Testing is increasing for the coronavirus, but it’s still not all that easy to get one.
If you suspect you have contracted COVID-19 and want to be tested, the first step is to call a doctor or your state health department to determine your eligibility. If you are qualified, a health care professional will then write up an authorization to get you a test, which may involve visiting special sections of a hospital or a clinic or, in some places, a drive-through testing station.
The test itself be quite uncomfortable, too. The CDC recommends a called sample collection procedure called nasopharyngeal swab, which involves a health care technician shoving a 6-inch cotton swab deep into your nasal cavity and move it around for about 15 seconds.
Thankfully, there are now more convenient and less invasive ways to get tested—without having to leave your house. You may have already seen such advertisements as “at-home” COVID-19 tests here and there on the internet. Some of them even claim to be FDA- or physician-approved.
Most of them are bogus. To date, the U.S. Food and Drug Administration has authorized only three COVID-19 test kits that can be used at home (out of 78 emergency use authorizations issued for various test devices since February), Observer has confirmed. The three approved tests are LabCorp’s Pixel kit, Rutgers University’s RUCDR Infinite Biologics and a kit made by Austin, Texas-based startup Everlywell.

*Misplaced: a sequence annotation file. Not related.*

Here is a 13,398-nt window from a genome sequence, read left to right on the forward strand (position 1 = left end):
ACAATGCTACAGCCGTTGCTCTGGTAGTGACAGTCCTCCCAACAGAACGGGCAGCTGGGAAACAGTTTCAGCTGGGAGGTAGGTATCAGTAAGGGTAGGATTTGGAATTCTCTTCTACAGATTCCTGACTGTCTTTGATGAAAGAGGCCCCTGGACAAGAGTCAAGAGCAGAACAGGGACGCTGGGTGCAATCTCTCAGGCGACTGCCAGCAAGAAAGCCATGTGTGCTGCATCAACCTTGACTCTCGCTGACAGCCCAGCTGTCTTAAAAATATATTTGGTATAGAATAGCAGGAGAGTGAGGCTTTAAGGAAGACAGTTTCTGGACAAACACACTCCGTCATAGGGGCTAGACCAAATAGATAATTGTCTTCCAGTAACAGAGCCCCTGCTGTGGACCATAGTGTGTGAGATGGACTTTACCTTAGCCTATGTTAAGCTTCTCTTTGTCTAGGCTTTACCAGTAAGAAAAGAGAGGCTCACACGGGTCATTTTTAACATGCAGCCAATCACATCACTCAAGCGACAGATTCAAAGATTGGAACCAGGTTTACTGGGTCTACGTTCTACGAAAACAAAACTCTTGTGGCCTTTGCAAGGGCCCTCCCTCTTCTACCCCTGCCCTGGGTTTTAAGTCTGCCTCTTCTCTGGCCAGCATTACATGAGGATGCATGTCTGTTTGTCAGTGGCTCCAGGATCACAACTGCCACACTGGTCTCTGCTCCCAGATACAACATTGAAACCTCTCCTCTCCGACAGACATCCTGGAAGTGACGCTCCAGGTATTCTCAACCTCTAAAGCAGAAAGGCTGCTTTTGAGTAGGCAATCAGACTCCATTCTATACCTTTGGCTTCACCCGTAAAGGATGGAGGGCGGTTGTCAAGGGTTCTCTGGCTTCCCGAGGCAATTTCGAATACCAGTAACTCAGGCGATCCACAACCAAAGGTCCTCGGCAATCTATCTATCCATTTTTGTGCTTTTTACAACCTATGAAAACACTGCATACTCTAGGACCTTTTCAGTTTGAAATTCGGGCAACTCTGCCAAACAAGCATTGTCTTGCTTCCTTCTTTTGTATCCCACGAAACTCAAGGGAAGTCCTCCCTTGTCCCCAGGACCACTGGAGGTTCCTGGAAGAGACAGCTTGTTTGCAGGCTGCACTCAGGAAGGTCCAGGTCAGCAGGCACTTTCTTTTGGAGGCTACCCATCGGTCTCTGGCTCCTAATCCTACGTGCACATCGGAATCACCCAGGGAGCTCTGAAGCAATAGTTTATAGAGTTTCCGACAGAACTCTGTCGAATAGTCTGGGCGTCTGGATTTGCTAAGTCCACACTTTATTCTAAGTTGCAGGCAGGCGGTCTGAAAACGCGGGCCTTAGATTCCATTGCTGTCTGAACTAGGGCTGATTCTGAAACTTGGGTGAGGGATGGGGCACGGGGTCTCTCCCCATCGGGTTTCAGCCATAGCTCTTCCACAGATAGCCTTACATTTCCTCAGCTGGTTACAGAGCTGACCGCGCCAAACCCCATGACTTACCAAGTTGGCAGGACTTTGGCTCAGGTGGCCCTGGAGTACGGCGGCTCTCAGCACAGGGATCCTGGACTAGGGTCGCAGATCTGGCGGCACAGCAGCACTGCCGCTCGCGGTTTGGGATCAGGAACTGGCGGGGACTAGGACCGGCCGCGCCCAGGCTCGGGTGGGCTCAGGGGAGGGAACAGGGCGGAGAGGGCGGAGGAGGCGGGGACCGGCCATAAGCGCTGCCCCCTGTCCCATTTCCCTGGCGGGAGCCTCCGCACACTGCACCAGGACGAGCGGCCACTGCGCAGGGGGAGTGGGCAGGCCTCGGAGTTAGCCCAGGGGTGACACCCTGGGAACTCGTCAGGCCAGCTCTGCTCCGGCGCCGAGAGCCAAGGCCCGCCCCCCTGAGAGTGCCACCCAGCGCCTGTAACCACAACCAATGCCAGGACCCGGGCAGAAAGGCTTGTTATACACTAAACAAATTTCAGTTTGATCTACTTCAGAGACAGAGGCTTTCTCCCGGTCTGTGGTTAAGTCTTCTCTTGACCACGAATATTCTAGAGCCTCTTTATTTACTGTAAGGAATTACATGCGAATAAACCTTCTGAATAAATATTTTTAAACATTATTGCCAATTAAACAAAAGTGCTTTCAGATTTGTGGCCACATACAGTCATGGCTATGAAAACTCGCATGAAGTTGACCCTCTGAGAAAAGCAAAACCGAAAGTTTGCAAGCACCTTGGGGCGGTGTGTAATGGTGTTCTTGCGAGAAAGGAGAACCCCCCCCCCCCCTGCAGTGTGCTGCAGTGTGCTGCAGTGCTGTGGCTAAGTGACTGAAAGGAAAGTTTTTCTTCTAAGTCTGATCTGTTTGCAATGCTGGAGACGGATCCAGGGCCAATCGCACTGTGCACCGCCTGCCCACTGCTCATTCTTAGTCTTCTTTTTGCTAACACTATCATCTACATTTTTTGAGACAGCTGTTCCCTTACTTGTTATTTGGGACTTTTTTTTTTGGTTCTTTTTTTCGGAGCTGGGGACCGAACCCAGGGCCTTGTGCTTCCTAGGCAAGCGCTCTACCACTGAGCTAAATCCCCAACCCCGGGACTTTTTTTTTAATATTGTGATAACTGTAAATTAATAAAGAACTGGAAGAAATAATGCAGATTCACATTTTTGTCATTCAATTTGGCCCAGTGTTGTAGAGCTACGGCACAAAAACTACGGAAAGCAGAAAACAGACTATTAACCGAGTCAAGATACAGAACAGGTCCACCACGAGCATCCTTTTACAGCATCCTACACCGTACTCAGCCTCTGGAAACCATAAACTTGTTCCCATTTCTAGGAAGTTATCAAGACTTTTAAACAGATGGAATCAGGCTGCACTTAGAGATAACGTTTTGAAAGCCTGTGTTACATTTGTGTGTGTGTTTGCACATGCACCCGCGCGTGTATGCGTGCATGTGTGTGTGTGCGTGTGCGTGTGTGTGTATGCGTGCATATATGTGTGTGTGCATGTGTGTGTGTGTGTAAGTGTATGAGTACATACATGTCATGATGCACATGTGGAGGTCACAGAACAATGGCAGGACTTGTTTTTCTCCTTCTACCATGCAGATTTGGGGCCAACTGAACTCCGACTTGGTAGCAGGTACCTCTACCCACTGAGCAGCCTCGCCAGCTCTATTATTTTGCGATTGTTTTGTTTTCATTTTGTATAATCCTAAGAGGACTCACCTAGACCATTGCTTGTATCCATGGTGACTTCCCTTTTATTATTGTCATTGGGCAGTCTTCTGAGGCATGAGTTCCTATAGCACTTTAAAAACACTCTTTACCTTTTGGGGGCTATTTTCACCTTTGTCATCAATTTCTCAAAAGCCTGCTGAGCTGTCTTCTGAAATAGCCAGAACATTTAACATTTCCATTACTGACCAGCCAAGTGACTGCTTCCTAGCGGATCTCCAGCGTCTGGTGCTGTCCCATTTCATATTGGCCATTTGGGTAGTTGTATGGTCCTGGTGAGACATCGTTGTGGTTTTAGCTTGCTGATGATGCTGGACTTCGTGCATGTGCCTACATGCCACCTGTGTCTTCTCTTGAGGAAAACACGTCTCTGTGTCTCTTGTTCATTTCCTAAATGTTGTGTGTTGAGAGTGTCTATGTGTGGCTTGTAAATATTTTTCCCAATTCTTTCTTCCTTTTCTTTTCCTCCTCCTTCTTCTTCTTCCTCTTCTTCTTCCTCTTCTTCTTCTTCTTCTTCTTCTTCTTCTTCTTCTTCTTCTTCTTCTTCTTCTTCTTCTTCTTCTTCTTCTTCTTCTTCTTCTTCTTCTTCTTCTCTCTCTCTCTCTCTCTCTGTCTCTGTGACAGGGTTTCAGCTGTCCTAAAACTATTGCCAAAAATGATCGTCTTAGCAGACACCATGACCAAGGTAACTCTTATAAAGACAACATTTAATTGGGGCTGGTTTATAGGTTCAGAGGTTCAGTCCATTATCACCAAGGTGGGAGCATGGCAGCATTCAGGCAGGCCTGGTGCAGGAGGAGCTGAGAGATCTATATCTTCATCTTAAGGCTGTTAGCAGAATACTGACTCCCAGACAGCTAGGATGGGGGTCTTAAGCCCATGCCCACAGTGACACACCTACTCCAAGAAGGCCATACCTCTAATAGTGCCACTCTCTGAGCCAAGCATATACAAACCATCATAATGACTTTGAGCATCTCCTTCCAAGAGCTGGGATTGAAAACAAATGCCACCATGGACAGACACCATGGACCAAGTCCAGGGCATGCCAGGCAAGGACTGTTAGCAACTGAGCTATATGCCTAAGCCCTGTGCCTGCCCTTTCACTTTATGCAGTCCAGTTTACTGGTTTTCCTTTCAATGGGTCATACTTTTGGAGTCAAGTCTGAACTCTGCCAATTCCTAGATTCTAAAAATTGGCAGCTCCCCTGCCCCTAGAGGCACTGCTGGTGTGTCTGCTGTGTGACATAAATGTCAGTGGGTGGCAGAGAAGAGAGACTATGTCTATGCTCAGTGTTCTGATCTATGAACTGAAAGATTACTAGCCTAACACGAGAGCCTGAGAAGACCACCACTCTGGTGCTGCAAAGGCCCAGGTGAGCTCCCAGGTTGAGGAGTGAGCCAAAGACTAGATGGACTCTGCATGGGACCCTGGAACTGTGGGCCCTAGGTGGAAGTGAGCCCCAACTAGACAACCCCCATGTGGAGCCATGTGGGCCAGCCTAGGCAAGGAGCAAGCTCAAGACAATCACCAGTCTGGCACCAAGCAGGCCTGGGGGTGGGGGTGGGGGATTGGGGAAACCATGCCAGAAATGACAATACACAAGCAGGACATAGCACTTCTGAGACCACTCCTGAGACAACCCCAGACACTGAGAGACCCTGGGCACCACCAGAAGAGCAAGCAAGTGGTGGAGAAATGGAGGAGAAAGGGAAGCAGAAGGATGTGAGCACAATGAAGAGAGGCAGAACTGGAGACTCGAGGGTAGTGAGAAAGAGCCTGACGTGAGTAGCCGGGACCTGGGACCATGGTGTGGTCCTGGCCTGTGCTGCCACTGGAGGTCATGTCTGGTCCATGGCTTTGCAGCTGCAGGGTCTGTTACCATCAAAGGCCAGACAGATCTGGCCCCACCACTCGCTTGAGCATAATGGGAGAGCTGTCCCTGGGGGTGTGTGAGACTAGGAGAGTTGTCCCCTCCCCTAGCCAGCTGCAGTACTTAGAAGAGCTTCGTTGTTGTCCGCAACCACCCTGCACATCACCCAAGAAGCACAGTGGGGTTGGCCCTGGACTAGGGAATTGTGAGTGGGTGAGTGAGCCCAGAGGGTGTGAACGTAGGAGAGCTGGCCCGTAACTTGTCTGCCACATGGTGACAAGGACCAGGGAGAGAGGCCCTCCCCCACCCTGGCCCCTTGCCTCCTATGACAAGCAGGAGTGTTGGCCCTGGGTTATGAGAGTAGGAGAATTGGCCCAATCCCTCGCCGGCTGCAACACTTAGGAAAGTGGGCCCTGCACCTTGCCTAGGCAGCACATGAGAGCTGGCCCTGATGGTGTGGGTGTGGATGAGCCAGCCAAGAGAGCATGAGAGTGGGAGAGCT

None of them is at-home tests per se; they merely allow patients to self-collect viral samples at home, which still need to be sent to a lab for the actual test.
LabCorp’s Pixel, a self-swab kit authorized by the FDA in April, is available for $119 on the company’s website with a doctor’s order. Patients will have to pay out of pocket for the test first and then ask their insurers for reimbursement.
Rutgers’ RUCDR Infinite Biologics, made by Rutgers Clinical Genomics Laboratory, is a saliva test. Similar to consumer-grade DNA test kits, all you need to do is spit into a vial and mail it to a lab.
The Rutgers kit received FDA’s emergency use authorization on May 7. It’s now available for purchase (with a doctor’s order) through two companies: Hims & Hers, a site known for selling sexual wellness products, and Vault Health, a men’s health and telemedicine startup. Both sites sell the kit for $150, with different breakdown of lab fees, shipping and consultation costs.
Everlywell’s kit, also a nasal swab test, received FDA’s emergency clearance on Saturday. To purchase, patients will first take an eligibility questionnaire, which will be reviewed by health care providers affiliated with PWNHealth, Everlywell’s telemedicine partner. If a customer is determined as qualified for the test, a kit will be shipped out immediately. The whole ordering process will take three to five days, a company spokesperson told The New York Times.
Everlywell kits will be available online for $135 later this month.